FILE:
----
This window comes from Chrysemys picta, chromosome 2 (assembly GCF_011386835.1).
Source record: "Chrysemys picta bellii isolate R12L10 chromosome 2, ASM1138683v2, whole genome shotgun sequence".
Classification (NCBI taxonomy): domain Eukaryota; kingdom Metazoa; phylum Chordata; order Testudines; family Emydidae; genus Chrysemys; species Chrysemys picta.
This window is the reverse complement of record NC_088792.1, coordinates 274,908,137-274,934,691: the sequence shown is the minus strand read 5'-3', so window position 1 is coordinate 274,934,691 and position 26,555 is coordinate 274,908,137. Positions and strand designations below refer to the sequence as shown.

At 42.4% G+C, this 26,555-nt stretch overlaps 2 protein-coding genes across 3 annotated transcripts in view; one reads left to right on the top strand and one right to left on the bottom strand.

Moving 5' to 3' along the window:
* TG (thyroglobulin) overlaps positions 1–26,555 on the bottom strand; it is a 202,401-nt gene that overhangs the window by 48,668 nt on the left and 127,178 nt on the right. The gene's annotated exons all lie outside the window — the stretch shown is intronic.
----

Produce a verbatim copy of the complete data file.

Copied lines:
This window comes from Chrysemys picta, chromosome 2 (assembly GCF_011386835.1).
Source record: "Chrysemys picta bellii isolate R12L10 chromosome 2, ASM1138683v2, whole genome shotgun sequence".
Classification (NCBI taxonomy): domain Eukaryota; kingdom Metazoa; phylum Chordata; order Testudines; family Emydidae; genus Chrysemys; species Chrysemys picta.
This window is the reverse complement of record NC_088792.1, coordinates 274,908,137-274,934,691: the sequence shown is the minus strand read 5'-3', so window position 1 is coordinate 274,934,691 and position 26,555 is coordinate 274,908,137. Positions and strand designations below refer to the sequence as shown.

At 42.4% G+C, this 26,555-nt stretch overlaps 2 protein-coding genes across 3 annotated transcripts in view; one reads left to right on the top strand and one right to left on the bottom strand.

Moving 5' to 3' along the window:
* TG (thyroglobulin) overlaps positions 1–26,555 on the bottom strand; it is a 202,401-nt gene that overhangs the window by 48,668 nt on the left and 127,178 nt on the right. The gene's annotated exons all lie outside the window — the stretch shown is intronic.